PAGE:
Best in Show

It’s been a few months since I last posted. Shame on me.

I know, I know, I should be easy on myself. After all, I’m a new mother taking care of a 5 month old baby. If only that were my excuse for not writing. Well, to be entirely truthful, it is in a way. You see, I still have plenty of stories happening to me all the time that I’d love to share and write about. Unfortunately 100% of those stories are baby related, and I don’t want to turn this blog into a parenting blog. Oh, but you want to hear stories about her? Unfortunately 80% of those stories have to do with bodily functions, and I promised my husband I would refrain from sharing those stories with the world.

Yep, I’m not getting out much, and when I do get out, it’s usually for playdates and mommy-baby groups. Although every now and then we will hire a babysitter and get out sans baby, but none of those times are particularly story-worthy. They are, however, able to be tied in to other stories from long times past.

Let’s give it a shot…

A few weeks ago, BIAS (Bar Ilan Acting Society) went out of business. Although neither my husband nor myself attended Bar Ilan University, we both participated in this student-run acting group. My husband had a small role in one of their productions a number of years ago, before we met (long story, but it’s actually the first time I remember seeing him), and then last year we had the privilege of acting opposite each other as a married couple in another one of their productions. Just before they closed their doors, they hosted a gala event, something like their own Academy Award ceremony. It was nice hearing about the acts of kindness, heroism, and sheer madness that people did in order to make BIAS prosper, and that reminded me of a personal story… (Like how I did that?)

A few years before we played opposite each other as a burnt out married couple for BIAS, my husband and I played the roles of newlyweds, Paul and Corie Bratter, in a Jerusalem community theater’s production of Neil Simon’s Barefoot in the Park. Our present story takes place on the 4th night of performances (out of 7 nights). The entire play consists of 3 acts spanning about 2.5 hours. Of those 2.5 hours, there are only about 3-5 minutes in the 3rd act where Corie (played by me) is not on stage. In case you are new to the theater world, that’s a lot of on-stage time. Anyway, on the 4th night, I got off on the wrong foot (quite literally) at the start of act 2, scene 2. My character runs on stage, barefoot, quite drunk, and collapses in a fit of drunken giggles. Only when I ran on stage that night, I managed to run into the prop table, bending my little toe farther back than G-d ever intended it to go. When I fell to the floor giggling, it was more to mask the significant pain I was in than to play my character. To my credit, the only person to notice something was off in my performance was the director. I pushed my way through the rest of that scene like a real trooper.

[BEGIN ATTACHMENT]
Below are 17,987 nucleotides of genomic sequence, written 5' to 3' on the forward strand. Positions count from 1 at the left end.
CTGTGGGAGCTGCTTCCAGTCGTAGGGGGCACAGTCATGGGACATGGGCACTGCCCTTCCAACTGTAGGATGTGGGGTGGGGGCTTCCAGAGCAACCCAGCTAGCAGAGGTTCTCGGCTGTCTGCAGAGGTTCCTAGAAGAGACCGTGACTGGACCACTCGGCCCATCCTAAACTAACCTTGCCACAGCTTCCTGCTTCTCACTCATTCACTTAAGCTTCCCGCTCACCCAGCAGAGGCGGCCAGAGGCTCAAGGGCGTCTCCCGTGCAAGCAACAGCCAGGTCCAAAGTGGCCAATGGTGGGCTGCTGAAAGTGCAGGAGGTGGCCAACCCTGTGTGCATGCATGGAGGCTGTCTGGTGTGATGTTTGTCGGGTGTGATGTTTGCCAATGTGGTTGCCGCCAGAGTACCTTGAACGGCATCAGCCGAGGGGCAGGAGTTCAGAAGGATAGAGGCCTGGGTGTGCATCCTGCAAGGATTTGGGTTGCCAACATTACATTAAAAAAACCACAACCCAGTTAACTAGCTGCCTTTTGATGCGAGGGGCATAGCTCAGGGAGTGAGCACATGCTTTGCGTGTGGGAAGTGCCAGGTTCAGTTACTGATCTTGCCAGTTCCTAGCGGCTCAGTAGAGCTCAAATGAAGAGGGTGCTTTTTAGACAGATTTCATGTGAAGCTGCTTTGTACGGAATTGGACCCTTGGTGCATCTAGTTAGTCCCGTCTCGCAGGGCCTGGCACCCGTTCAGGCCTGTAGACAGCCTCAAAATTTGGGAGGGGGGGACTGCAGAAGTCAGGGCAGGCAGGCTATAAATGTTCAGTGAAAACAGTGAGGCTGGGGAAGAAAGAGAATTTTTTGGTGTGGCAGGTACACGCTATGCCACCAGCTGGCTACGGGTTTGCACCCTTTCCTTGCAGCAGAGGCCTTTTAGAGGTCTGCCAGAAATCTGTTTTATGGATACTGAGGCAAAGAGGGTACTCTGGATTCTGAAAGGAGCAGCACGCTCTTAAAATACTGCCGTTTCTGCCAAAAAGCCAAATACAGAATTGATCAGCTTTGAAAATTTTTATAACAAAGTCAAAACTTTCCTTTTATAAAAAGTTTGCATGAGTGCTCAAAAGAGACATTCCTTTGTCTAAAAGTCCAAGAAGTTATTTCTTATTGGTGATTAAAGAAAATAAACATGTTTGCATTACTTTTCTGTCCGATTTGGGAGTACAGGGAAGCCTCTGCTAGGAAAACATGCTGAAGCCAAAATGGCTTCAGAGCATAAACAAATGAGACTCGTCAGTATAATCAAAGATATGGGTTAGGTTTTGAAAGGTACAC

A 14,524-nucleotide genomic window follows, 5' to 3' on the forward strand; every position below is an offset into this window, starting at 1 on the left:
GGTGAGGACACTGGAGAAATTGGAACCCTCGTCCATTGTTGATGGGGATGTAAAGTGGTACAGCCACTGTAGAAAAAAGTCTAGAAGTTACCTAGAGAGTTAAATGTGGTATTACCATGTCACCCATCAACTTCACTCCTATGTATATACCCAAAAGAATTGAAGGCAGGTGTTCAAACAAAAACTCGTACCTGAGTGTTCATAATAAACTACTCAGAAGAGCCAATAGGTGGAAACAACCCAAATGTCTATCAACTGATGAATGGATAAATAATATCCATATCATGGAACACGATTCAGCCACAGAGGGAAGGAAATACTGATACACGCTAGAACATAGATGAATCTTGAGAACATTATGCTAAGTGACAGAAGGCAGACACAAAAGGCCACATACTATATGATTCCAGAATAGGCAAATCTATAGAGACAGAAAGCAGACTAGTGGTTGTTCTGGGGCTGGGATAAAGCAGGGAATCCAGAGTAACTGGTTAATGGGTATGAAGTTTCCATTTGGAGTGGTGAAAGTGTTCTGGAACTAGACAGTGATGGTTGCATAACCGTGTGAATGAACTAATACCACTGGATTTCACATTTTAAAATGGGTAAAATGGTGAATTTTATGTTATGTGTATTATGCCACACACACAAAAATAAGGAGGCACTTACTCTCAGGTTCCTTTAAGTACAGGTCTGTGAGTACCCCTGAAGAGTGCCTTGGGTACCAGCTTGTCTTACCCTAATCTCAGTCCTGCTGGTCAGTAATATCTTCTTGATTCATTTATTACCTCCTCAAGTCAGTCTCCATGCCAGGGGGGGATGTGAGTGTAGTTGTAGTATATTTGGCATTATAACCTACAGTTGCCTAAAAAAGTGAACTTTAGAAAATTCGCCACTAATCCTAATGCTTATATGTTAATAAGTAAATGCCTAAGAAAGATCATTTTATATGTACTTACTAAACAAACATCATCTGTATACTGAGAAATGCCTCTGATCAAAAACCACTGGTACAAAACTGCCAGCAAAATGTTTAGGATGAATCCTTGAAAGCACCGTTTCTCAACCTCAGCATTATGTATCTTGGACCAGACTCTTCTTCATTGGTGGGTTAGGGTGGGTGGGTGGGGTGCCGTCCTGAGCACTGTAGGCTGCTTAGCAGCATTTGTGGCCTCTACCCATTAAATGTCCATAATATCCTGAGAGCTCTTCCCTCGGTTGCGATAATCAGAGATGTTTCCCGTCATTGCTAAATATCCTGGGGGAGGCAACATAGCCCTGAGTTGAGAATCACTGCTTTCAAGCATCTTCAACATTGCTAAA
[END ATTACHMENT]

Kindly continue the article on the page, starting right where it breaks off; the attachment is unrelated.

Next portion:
Between acts 2 and 3 we had a very short intermission, during which time I allowed myself to look at my toe for the first time since I broke it (oh yes, it was broken). By that point, it had swollen to the size of a small knockwurst, was roughly the same color as a knockwurst, and was very, very painful. The stage manager gave me a frozen bottle of Coke to put on it for the remainder of the intermission, and then what could I do but go back on stage? As they say, “The show must go on.” So there I was, acting through extreme pain, trying to put as little weight on it as possible, trying to walk (limp?) as little as possible, and yet not break character. And I did it, because there truly are no people like show people.

Over the next few weeks my toe had to be wrapped and splinted, making walking incredibly awkward. I had to take the splint off for the remaining performances, however (you try walking normally with your two smallest toes taped to a popsicle stick!), and as a result, the ugly bruise that covered half my foot was visible from the audience (and as can be inferred from the play’s title, my character spends most of her time barefoot). The solution? The makeup artist made up my foot. I’d pop a couple of painkillers and really get into character, and that way the pain was barely noticeable.

All in all, I think I’m stronger for the experience. There is, however, one thing that I never want to hear again when I get on stage…

“Break a leg!”

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